- Paramount has canceled its annual Upfront presentation at New York’s Carnegie Hall next year, Variety reports. Instead it will host a series of "high-impact, intimate gatherings in April" with major agency partners and clients.
- NBCUniversal is bracing for more layoffs in January.
Between the lines: Other publishing giants are also in a perilous position.
6. Avatar's disappointing debut irks Disney investors
Why it matters: Investors are looking to see whether Disney can increase profitability in its traditional businesses, like theaters and parks, as its streaming losses continue to mount.
- "Avatar: The Way of Water" needs to bring in at least $2 billion globally over its lifetime to reach profitability.
Details: The sci-fi sequel brought in $134 million in its domestic debut, per Comscore, less than the roughly $150 million Disney initially expected.
- Despite little competition at the box office over the weekend, the film wasn't able to lure as many moviegoers as previous hits this year.
Yes, but: There's still time. The first "Avatar," which came out around the same time in December 2009, grossed $77 million during its opening weekend.
- Even the most successful of films have an average drop-off of around 40% in their second weekends. "Avatar" dropped less than 2% to earn $75 million over that year's Christmas weekend. (See chart above).
7. Mucha on Disney drama: "Everything seemed to have been turned upside down"
Former Disney communications chief Zenia Mucha told Axios at its first-ever Communicators event in New York City last week that she was "sad" and "disappointed" watching Disney's tough year unfold from afar, but is bullish that Bob Iger's return will bring trust back into management.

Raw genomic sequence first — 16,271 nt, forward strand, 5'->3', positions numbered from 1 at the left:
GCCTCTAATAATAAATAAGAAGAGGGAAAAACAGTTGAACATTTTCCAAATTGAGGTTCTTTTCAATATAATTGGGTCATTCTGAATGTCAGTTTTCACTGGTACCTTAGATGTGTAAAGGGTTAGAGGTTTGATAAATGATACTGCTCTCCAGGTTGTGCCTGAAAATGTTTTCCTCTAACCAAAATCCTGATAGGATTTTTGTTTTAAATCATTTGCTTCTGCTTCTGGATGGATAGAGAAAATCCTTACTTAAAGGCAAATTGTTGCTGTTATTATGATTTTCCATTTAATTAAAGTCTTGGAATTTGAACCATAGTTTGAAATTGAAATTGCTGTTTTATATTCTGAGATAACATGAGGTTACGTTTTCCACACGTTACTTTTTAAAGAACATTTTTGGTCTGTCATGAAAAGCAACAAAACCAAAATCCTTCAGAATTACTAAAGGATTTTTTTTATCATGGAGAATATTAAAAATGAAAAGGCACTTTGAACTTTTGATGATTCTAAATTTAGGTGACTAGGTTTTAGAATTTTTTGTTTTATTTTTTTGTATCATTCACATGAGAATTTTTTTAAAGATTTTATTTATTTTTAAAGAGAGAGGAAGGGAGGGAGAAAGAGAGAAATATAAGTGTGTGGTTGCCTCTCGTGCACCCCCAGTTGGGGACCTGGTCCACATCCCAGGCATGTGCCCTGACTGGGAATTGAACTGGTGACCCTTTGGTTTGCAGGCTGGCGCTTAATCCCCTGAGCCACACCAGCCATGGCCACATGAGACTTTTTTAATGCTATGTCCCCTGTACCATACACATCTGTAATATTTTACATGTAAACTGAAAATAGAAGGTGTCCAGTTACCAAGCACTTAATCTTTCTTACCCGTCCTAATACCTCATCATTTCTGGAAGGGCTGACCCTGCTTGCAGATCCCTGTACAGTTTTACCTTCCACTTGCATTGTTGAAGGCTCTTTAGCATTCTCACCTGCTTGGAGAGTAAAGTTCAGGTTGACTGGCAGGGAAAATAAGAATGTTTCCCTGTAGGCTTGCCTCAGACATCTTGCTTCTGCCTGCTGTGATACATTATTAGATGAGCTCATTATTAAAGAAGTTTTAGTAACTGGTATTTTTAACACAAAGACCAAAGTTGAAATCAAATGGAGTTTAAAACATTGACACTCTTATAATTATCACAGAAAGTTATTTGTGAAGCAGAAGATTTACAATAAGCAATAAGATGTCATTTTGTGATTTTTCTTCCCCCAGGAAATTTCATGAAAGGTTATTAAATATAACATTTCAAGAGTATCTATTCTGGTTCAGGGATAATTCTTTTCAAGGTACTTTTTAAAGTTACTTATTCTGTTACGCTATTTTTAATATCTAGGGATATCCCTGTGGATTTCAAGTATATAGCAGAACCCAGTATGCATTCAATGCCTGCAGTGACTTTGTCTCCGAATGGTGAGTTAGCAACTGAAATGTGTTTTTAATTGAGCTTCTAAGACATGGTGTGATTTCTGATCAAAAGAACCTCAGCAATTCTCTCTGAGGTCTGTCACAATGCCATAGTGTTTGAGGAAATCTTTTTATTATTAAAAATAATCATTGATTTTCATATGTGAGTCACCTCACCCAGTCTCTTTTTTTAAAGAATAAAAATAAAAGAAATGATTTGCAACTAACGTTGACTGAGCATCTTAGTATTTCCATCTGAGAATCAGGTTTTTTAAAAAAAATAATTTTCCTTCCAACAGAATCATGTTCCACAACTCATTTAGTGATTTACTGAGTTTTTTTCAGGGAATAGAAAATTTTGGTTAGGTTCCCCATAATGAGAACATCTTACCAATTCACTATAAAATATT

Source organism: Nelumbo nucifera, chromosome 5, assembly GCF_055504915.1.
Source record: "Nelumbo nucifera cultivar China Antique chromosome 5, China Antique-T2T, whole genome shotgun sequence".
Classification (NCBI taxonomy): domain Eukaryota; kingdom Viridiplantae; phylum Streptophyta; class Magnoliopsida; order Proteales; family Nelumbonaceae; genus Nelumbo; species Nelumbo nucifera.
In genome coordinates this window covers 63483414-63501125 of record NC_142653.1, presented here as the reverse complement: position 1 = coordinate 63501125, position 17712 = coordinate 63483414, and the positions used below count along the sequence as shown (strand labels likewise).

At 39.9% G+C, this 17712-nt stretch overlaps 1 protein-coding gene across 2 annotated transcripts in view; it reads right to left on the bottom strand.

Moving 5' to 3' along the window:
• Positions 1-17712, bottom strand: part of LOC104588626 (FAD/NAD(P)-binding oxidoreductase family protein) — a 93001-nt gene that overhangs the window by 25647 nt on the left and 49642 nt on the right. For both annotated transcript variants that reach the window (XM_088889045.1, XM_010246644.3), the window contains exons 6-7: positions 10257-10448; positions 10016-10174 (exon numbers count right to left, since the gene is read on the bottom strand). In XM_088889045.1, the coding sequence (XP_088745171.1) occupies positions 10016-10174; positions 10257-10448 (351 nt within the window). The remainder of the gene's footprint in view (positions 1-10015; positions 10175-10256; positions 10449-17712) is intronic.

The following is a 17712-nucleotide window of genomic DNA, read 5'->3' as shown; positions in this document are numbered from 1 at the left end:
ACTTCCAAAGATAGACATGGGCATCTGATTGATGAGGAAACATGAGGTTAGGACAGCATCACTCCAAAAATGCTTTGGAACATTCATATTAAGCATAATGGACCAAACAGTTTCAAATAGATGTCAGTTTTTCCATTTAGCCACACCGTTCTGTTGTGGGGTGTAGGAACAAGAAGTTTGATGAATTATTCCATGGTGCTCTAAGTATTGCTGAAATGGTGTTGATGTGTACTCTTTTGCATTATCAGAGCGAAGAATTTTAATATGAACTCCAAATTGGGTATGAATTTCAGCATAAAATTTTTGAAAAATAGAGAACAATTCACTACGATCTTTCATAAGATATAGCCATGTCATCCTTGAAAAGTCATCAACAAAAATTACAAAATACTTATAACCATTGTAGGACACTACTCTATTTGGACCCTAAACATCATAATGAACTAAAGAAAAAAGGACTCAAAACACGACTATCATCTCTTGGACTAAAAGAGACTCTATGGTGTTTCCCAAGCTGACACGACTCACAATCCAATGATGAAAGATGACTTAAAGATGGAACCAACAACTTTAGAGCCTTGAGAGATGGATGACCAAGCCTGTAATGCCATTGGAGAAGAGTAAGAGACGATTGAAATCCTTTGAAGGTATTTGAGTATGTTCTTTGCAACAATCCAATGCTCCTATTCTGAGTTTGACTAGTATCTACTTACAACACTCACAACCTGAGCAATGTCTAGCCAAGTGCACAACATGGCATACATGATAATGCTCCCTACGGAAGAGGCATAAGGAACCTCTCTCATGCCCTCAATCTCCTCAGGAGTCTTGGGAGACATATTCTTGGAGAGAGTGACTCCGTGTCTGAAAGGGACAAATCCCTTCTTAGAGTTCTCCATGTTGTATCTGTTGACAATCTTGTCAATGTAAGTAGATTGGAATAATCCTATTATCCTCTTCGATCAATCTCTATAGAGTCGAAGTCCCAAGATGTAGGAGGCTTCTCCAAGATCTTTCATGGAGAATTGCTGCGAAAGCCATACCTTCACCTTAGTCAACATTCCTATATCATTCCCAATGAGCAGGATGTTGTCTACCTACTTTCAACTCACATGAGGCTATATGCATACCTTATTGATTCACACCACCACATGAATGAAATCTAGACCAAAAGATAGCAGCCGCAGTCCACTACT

- "[E]verything seemed to have been turned upside down," Mucha said, noting that decisions seemed to have been made without taking the time to build trust with the company's employee base and other stakeholders.
Between the lines: Mucha's strongest comments on Disney's tenure under former CEO Bob Chapek came when discussing Disney's handling of Florida's so-called "Don't Say Gay" bill controversy.
- Having decades of Disney's relationship with the LGBTQ community unravel in a day was "just kind of incomprehensible to watch," she said.
- Watch the full event.
Go deeper: A play-by-play of the Bob Iger-Bob Chapek power struggle via the Wall Street Journal
8. 1 fun thing: Best corrections of 2022
Jan. 11: New York Times
"The clue for 47 Across in the Monday puzzle may have implied incorrectly that coal is a viable source of clean energy. While it is possible to capture and sequester some of the greenhouse gas emissions and other pollutants from coal-fired power plants, the technology has never been used on a large scale because of its high cost."
Jan. 22: Deadspin:
"Editors’ note: We learned after the publication of this article that 49ers OC Mike McDaniel, whom we describe as a 'white guy,' is in fact biracial. The article’s original text remains below. We regret the error."
Oct. 23: Washington Post
"The crossword in the Oct. 23 Washington Post Magazine included an incorrect clue for 95 across ('Fictional graduate of Springfield High School during the 1970s'). The answer, HOMER, refers to Homer Simpson, who didn't graduate from high school in the 1970s because, during that time, he didn't pass Remedial Science 1A, as seen in a Season 4 episode of 'The Simpsons,'"
Oct. 25: New York Times
"An earlier version of a photo caption with this article misidentified the performer shown with James Corden in a 'Carpool Karaoke' segment. She is Nicki Minaj, not Cardi B."
Thanks to Sheryl Miller for copy editing today's newsletter.